The Las Vegas Review-Journal began an investigation into Nevada businesses after hearing the following story:

Business Identity Theft: The Andy Pham Story

Andy Pham is an Idaho-based property developer. In November 2016, his assistant was updating his business records with the Nevada secretary of state and it was discovered that Caballos De Oro Estates LLC, five acres of property that Pham and a group of investors purchased for $4.95 million, was listed as belonging to James Kalhorn, who is a dentist in Colorado Springs.

Someone had logged onto the secretary of state’s website and replaced Pham as the managing member with Kalhorn’s name.
Pham’s assistant corrected it on the website and sent Kalhorn a cease-and-desist letter. Pham believed this would take care of the issue. He was wrong.

In March 2017, Pham received a foreclosure notice. Kalhorn had moved the land to another LLC, borrowed $2 million against the property form private lenders, and defaulted on the loan. He filed a lawsuit believing he was a victim of fraud.

According to the Las Vegas Review-Journal, the reason Nevada businesses are vulnerable to fraud is because the secretary of state had not done much to prevent the filing of fake documents.

Why Is It so Easy to Commit Business Fraud?

For $150 anyone can submit records, either online or in person, which names them as the manager of any Nevada company. The secretary of state accepts the documents with no questions asked.

Once the scammer has changed the records, they are able to exploit the assets and credit of the companies. Alleged thieves in Nevada have used fake business ownerships to purchase luxury vehicles and sell off plots of land.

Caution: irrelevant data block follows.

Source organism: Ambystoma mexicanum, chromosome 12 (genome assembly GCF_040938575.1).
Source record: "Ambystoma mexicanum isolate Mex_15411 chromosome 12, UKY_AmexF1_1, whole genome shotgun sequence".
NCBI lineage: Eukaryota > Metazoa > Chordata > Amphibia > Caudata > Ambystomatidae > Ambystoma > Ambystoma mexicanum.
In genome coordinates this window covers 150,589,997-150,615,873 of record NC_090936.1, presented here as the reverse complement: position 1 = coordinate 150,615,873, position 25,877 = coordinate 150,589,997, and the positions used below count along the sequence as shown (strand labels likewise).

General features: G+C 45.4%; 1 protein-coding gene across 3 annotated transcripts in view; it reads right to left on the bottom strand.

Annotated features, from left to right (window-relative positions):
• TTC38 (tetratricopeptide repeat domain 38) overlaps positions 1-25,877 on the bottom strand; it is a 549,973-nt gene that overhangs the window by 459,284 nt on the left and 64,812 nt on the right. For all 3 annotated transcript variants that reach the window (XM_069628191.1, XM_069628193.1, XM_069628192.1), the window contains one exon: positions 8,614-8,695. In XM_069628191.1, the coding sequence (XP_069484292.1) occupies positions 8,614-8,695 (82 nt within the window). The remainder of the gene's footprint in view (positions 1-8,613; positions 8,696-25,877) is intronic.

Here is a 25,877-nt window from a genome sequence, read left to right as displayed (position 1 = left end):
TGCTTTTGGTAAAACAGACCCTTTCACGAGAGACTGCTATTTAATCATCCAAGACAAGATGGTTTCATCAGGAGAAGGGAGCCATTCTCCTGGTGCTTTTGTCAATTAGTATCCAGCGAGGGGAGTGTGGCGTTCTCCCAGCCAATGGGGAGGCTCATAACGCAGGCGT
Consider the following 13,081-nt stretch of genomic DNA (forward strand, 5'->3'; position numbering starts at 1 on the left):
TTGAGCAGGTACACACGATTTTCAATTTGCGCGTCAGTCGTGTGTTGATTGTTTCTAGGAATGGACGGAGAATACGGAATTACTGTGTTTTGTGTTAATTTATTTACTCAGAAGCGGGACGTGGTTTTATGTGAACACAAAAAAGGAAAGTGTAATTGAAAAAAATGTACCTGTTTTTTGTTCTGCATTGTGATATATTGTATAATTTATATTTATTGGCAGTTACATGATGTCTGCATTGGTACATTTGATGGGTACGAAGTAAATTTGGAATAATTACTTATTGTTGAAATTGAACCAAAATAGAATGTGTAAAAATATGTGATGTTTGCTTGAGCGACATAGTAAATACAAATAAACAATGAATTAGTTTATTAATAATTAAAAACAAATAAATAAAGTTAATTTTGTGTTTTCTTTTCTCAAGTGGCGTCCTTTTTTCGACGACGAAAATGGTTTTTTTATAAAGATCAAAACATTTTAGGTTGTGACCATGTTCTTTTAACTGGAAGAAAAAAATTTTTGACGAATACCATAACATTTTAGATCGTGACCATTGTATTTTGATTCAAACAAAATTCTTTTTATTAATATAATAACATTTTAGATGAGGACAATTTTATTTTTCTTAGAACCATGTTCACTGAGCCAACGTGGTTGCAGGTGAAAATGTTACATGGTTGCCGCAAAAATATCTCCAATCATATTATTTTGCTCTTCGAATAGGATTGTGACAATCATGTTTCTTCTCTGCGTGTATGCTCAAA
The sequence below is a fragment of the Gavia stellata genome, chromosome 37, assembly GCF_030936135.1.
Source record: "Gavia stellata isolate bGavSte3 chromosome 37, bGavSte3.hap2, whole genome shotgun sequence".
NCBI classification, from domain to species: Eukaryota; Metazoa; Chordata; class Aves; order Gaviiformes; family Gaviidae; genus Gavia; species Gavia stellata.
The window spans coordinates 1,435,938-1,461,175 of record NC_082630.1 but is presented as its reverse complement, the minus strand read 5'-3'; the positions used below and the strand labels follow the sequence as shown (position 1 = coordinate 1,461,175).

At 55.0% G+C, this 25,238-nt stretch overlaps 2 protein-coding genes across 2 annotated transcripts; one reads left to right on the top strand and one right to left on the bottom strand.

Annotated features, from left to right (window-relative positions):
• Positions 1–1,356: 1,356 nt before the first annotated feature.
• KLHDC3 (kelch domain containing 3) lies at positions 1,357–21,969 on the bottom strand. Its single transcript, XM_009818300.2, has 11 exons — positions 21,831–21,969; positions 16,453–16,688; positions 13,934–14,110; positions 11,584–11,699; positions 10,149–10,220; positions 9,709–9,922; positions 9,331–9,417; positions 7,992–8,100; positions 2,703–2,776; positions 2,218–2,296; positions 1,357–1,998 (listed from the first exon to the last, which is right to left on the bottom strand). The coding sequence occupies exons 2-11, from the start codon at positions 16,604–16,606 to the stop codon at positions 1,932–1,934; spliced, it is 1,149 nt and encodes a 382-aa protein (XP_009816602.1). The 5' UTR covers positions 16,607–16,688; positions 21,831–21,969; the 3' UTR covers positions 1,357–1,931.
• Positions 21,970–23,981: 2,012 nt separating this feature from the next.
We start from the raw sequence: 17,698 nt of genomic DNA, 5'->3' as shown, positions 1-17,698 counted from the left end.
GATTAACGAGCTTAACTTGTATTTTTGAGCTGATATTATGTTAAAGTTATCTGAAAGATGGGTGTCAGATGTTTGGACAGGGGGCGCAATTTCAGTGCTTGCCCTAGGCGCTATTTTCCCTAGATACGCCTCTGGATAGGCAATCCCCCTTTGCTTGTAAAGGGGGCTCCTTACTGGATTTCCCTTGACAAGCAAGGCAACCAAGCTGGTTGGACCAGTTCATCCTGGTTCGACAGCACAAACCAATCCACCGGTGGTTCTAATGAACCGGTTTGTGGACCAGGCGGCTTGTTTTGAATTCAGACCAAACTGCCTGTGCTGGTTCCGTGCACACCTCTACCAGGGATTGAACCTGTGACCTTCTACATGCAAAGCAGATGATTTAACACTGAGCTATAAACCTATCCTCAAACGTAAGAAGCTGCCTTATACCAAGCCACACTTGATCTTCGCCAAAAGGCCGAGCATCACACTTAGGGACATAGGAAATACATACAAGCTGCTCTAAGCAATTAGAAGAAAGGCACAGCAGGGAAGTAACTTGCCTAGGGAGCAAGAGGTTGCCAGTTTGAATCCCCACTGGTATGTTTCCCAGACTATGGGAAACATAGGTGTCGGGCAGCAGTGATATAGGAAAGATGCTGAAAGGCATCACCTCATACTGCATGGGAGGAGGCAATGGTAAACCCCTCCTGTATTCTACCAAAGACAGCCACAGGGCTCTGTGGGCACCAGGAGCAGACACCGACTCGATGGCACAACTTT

It is often too late by the time the rightful business owners realize what has happened, as they are burdened with poor credit or have to fight to retrieve their property.

There is a lack of safeguards at the secretary of state level to protect business owners. Nevada is one of the most business-friendly states because of its business laws and low tax rates.

Secretary of State Barbara Cegavske has been applying her efforts to attract businesses to Nevada. She has helped to generate $180 million in filing fees each year. There are over 11 million business entities on the books and all of them are susceptible to fraud, according to the Las Vegas Review-Journal.

What Is Being Done to Stop Business Identity Theft in Nevada?

Title companies are responsible for vetting real estate transactions, according to Jody Grover, president of Southern Nevada operations for Ticor Title. It is important to verify property ownership. “If you own your property in an LLC and then somebody fraudulently puts their name as the managing member, that would give them the authority – fraudulently – to sell your property.”

Officials in the secretary of state’s office say they do everything within their authority to prevent the filing of false documents, however, their power is limited by state law. According to the office of the secretary of state, there are few complaints about false claims.